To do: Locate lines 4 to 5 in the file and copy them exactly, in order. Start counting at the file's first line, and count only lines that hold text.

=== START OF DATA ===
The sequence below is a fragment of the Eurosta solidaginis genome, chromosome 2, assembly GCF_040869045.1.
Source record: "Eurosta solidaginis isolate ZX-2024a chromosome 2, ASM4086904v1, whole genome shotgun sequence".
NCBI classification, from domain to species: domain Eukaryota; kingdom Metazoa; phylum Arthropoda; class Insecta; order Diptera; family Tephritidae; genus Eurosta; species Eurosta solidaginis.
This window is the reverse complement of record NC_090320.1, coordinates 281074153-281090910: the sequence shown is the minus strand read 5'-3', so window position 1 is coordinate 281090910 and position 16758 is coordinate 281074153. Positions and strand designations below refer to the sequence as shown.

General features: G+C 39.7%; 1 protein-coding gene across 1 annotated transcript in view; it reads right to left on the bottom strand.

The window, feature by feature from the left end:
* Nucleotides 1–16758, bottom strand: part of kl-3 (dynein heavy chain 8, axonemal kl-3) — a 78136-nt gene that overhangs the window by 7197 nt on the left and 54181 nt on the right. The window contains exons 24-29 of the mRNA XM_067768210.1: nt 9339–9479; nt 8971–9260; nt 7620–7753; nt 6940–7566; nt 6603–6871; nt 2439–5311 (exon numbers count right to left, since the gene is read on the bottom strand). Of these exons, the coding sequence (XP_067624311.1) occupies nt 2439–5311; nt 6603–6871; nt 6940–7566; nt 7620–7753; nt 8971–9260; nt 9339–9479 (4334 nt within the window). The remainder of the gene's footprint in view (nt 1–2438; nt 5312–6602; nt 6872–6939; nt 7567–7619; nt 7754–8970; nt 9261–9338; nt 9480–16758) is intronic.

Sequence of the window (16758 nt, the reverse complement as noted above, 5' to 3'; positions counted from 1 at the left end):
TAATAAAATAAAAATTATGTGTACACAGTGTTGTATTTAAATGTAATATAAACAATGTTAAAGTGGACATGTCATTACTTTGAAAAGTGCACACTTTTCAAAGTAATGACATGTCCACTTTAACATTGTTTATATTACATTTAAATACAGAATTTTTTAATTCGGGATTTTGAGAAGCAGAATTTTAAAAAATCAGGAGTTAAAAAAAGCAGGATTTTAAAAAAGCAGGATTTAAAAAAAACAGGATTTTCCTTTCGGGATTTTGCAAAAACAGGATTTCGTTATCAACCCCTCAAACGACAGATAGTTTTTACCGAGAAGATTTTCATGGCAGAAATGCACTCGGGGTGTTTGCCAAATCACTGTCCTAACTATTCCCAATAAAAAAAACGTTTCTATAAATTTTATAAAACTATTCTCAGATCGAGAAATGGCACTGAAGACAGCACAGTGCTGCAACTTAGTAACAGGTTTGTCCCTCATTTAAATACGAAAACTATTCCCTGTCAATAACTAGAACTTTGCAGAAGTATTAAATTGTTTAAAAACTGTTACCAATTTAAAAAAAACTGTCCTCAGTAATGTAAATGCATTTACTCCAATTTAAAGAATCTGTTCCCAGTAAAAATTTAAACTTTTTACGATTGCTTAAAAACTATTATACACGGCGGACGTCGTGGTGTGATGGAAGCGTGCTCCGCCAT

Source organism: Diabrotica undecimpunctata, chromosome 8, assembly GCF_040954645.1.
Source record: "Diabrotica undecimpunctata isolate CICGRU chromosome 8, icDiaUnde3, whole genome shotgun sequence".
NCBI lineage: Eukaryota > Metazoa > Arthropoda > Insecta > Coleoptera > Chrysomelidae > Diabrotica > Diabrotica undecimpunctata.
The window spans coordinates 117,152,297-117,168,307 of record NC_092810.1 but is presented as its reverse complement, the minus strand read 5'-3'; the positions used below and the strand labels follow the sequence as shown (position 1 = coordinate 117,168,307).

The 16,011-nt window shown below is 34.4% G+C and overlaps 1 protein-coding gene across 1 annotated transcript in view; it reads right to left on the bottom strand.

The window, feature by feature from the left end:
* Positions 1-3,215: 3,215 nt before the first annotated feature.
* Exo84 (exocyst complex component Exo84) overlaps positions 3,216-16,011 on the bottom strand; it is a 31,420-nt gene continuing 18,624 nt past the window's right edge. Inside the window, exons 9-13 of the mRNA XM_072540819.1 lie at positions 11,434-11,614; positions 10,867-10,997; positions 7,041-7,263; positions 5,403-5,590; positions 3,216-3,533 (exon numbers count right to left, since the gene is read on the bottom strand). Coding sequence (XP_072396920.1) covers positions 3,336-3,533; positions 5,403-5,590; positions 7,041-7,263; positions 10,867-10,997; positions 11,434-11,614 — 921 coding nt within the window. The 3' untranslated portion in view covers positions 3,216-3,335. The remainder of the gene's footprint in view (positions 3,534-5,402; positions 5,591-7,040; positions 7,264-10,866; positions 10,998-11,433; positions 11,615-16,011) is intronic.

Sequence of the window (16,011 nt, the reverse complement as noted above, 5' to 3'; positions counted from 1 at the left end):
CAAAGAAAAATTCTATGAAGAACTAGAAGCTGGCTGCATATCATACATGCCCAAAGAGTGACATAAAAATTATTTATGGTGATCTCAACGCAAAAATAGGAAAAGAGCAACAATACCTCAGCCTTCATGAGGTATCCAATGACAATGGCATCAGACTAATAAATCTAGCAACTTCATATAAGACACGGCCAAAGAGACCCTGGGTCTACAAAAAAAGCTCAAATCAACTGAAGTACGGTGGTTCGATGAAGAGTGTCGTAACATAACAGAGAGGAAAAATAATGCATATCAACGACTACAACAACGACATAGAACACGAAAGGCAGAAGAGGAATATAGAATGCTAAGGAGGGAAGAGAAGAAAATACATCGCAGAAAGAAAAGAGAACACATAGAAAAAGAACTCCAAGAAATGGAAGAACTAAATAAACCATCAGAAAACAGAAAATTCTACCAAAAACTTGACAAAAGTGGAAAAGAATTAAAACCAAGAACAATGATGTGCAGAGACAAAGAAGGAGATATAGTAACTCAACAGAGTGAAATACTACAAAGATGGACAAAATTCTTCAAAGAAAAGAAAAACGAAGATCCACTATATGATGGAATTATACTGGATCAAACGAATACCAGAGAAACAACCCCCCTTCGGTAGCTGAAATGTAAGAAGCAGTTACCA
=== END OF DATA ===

This window is the reverse complement of record NC_090320.1, coordinates 281074153-281090910: the sequence shown is the minus strand read 5'-3', so window position 1 is coordinate 281090910 and position 16758 is coordinate 281074153. Positions and strand designations below refer to the sequence as shown.

General features: G+C 39.7%; 1 protein-coding gene across 1 annotated transcript in view; it reads right to left on the bottom strand.